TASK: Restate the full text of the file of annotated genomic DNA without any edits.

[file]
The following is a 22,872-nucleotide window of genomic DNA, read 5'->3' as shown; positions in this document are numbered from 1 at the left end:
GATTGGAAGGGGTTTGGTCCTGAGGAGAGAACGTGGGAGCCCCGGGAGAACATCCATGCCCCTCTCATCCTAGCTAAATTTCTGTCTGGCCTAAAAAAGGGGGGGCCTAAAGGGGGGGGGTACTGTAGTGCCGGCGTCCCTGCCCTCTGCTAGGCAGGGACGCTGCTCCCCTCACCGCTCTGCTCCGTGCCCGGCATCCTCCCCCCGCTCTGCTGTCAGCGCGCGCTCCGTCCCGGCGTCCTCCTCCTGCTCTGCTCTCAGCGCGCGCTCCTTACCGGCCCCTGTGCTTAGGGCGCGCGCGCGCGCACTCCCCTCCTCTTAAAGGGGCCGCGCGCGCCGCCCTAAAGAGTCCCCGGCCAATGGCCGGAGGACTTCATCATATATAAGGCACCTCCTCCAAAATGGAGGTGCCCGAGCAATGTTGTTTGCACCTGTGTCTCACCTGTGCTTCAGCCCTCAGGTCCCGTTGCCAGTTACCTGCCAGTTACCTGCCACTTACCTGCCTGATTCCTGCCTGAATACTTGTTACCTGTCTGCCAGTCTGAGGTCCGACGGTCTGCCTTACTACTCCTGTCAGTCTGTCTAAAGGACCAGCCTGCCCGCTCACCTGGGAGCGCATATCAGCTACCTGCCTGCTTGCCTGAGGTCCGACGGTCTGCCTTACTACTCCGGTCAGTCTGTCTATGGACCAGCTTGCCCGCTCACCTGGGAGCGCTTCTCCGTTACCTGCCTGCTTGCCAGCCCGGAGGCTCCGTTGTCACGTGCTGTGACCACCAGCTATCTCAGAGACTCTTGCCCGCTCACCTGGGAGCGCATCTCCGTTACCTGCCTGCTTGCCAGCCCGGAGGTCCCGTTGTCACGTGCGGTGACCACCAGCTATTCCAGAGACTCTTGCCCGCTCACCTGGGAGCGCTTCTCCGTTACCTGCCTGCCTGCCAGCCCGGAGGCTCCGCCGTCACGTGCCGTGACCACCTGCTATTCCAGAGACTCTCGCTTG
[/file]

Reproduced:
The following is a 22,872-nucleotide window of genomic DNA, read 5'->3' as shown; positions in this document are numbered from 1 at the left end:
GATTGGAAGGGGTTTGGTCCTGAGGAGAGAACGTGGGAGCCCCGGGAGAACATCCATGCCCCTCTCATCCTAGCTAAATTTCTGTCTGGCCTAAAAAAGGGGGGGCCTAAAGGGGGGGGGTACTGTAGTGCCGGCGTCCCTGCCCTCTGCTAGGCAGGGACGCTGCTCCCCTCACCGCTCTGCTCCGTGCCCGGCATCCTCCCCCCGCTCTGCTGTCAGCGCGCGCTCCGTCCCGGCGTCCTCCTCCTGCTCTGCTCTCAGCGCGCGCTCCTTACCGGCCCCTGTGCTTAGGGCGCGCGCGCGCGCACTCCCCTCCTCTTAAAGGGGCCGCGCGCGCCGCCCTAAAGAGTCCCCGGCCAATGGCCGGAGGACTTCATCATATATAAGGCACCTCCTCCAAAATGGAGGTGCCCGAGCAATGTTGTTTGCACCTGTGTCTCACCTGTGCTTCAGCCCTCAGGTCCCGTTGCCAGTTACCTGCCAGTTACCTGCCACTTACCTGCCTGATTCCTGCCTGAATACTTGTTACCTGTCTGCCAGTCTGAGGTCCGACGGTCTGCCTTACTACTCCTGTCAGTCTGTCTAAAGGACCAGCCTGCCCGCTCACCTGGGAGCGCATATCAGCTACCTGCCTGCTTGCCTGAGGTCCGACGGTCTGCCTTACTACTCCGGTCAGTCTGTCTATGGACCAGCTTGCCCGCTCACCTGGGAGCGCTTCTCCGTTACCTGCCTGCTTGCCAGCCCGGAGGCTCCGTTGTCACGTGCTGTGACCACCAGCTATCTCAGAGACTCTTGCCCGCTCACCTGGGAGCGCATCTCCGTTACCTGCCTGCTTGCCAGCCCGGAGGTCCCGTTGTCACGTGCGGTGACCACCAGCTATTCCAGAGACTCTTGCCCGCTCACCTGGGAGCGCTTCTCCGTTACCTGCCTGCCTGCCAGCCCGGAGGCTCCGCCGTCACGTGCCGTGACCACCTGCTATTCCAGAGACTCTCGCTTG